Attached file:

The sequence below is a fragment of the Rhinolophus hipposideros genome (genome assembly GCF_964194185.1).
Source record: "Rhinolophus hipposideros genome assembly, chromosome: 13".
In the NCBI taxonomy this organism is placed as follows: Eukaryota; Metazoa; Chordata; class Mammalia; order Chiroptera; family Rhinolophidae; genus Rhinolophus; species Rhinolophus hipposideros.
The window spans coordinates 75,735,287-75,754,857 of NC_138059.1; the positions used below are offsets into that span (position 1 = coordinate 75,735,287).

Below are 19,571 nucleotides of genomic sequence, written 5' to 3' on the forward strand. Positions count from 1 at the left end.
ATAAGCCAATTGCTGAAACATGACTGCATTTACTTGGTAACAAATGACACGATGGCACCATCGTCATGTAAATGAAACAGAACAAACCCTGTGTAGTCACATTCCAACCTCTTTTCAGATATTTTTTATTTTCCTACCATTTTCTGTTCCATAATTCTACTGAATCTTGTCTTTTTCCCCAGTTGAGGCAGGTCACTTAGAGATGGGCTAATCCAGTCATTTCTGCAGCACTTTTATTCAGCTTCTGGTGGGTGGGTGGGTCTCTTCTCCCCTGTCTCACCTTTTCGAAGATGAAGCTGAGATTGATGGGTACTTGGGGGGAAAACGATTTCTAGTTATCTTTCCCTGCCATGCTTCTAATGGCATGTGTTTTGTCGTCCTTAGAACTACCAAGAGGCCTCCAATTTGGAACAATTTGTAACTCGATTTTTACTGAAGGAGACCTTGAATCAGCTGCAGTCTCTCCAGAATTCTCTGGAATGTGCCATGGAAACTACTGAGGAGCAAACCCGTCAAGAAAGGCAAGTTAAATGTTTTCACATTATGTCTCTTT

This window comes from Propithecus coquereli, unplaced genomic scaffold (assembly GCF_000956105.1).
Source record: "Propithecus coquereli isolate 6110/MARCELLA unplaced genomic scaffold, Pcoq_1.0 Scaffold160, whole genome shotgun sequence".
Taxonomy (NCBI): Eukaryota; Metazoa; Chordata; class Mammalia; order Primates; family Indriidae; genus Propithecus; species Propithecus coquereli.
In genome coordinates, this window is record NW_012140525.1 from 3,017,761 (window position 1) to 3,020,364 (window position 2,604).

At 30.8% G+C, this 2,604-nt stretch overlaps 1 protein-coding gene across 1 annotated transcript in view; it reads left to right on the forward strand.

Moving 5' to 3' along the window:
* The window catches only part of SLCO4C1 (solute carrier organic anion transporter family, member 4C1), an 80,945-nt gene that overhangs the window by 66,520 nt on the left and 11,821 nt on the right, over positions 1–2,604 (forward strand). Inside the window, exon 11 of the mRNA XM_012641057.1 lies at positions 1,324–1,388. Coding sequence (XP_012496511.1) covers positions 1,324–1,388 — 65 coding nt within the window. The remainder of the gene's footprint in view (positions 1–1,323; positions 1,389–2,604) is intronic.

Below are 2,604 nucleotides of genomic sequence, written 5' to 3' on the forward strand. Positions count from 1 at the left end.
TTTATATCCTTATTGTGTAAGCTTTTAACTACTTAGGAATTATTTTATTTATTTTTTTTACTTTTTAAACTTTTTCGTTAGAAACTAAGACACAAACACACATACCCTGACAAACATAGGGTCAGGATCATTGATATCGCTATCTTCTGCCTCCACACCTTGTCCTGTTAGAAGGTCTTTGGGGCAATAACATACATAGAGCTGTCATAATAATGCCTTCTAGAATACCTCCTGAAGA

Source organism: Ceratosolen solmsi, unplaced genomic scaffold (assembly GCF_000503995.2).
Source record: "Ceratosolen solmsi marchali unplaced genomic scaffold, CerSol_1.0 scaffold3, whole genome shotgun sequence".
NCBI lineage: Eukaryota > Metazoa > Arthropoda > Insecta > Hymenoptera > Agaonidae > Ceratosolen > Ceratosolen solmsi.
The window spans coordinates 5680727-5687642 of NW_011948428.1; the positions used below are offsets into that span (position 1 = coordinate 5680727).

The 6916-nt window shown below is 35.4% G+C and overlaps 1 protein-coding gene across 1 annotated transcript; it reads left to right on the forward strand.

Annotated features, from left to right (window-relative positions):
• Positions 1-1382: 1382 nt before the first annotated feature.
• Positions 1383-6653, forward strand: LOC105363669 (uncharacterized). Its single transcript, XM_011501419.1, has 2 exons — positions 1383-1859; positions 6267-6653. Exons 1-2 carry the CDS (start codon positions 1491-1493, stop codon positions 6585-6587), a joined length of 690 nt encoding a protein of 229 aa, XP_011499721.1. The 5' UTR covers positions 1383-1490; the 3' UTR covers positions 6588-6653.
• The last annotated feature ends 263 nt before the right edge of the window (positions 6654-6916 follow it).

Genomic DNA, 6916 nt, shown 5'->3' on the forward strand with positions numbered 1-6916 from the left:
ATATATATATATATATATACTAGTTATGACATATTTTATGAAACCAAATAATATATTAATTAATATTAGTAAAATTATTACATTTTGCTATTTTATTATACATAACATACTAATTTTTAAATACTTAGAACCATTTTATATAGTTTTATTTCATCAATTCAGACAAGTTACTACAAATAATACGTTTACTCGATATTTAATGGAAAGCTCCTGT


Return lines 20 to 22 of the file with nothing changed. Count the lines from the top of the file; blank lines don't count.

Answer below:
The 6916-nt window shown below is 35.4% G+C and overlaps 1 protein-coding gene across 1 annotated transcript; it reads left to right on the forward strand.

Annotated features, from left to right (window-relative positions):
• Positions 1-1382: 1382 nt before the first annotated feature.